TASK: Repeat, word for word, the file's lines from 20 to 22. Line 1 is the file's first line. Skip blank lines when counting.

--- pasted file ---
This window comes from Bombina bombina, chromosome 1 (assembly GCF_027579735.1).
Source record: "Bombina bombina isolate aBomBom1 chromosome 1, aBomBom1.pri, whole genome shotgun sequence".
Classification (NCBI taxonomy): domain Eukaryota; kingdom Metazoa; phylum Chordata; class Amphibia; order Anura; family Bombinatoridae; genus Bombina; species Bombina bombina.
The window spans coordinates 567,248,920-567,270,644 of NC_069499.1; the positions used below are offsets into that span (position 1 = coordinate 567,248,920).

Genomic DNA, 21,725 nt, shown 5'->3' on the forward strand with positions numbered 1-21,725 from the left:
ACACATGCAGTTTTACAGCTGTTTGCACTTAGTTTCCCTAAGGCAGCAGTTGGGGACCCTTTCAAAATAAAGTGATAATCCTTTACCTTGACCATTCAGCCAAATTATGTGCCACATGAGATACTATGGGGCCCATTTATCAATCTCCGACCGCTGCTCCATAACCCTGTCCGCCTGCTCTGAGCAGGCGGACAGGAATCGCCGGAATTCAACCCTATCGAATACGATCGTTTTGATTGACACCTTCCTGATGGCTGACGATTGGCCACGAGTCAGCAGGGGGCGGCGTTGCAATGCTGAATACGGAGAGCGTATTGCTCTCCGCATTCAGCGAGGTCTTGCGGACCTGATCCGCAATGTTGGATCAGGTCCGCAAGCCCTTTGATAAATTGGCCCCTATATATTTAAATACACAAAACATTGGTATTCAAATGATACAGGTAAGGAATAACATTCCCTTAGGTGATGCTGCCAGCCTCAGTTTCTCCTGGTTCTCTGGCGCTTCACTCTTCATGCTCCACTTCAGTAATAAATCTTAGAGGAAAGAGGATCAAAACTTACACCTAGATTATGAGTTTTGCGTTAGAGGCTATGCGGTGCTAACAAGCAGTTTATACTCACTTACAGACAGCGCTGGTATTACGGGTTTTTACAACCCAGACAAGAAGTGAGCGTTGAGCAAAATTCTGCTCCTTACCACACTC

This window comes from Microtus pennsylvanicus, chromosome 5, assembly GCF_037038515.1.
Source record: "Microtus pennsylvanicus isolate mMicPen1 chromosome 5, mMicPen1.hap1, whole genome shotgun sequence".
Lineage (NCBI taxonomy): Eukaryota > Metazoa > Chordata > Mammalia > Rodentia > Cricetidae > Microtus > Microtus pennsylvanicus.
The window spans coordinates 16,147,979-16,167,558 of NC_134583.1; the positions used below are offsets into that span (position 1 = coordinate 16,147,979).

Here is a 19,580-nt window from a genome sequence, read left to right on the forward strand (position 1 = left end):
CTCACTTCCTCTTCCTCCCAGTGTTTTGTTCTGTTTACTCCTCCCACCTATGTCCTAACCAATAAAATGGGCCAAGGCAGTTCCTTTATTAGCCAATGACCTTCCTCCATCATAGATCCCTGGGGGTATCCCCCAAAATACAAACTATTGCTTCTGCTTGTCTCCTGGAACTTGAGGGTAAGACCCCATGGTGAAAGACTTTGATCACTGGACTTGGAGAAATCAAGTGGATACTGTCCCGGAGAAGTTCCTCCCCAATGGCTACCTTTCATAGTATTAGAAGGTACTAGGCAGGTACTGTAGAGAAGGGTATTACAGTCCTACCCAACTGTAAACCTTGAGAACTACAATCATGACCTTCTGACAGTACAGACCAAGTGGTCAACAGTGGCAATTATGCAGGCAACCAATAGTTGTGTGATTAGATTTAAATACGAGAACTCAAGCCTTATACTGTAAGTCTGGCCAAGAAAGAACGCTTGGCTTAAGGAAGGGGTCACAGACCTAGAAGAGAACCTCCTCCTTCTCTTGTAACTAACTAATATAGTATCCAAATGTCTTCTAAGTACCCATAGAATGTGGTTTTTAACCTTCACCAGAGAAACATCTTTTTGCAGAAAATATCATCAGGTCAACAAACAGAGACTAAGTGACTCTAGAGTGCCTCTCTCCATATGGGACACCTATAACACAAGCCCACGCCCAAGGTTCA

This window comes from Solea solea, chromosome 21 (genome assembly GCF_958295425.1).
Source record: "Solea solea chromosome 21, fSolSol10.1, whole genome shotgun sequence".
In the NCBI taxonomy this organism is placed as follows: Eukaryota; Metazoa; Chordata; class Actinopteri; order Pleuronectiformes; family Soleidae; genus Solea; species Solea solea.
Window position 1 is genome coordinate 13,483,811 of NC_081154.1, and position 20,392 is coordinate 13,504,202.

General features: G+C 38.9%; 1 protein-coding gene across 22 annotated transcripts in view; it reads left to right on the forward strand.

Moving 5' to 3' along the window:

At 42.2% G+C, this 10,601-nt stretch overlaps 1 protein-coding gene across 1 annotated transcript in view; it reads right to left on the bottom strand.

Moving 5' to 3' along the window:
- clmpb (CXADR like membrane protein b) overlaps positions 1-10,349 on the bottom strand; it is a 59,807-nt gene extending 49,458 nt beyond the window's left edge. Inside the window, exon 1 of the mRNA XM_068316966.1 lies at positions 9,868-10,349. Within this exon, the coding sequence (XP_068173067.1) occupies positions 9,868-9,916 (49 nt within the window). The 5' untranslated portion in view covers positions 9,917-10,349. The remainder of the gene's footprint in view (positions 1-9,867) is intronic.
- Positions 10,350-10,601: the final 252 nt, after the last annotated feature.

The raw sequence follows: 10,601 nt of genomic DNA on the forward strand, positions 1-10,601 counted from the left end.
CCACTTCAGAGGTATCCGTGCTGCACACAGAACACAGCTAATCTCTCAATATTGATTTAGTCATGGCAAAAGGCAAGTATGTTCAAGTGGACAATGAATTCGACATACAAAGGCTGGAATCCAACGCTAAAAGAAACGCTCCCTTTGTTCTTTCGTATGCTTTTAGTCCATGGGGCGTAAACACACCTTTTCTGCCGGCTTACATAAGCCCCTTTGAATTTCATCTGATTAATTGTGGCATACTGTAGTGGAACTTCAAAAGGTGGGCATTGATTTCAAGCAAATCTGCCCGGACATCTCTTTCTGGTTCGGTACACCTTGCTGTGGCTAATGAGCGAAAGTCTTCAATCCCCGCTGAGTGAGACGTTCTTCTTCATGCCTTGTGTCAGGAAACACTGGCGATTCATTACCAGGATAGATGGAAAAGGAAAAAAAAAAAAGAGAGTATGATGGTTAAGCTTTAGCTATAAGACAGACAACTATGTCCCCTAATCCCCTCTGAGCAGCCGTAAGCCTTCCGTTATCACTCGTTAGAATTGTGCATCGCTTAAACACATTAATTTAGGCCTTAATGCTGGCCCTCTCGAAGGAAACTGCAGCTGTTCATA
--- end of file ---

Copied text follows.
Moving 5' to 3' along the window:
- clmpb (CXADR like membrane protein b) overlaps positions 1-10,349 on the bottom strand; it is a 59,807-nt gene extending 49,458 nt beyond the window's left edge. Inside the window, exon 1 of the mRNA XM_068316966.1 lies at positions 9,868-10,349. Within this exon, the coding sequence (XP_068173067.1) occupies positions 9,868-9,916 (49 nt within the window). The 5' untranslated portion in view covers positions 9,917-10,349. The remainder of the gene's footprint in view (positions 1-9,867) is intronic.
- Positions 10,350-10,601: the final 252 nt, after the last annotated feature.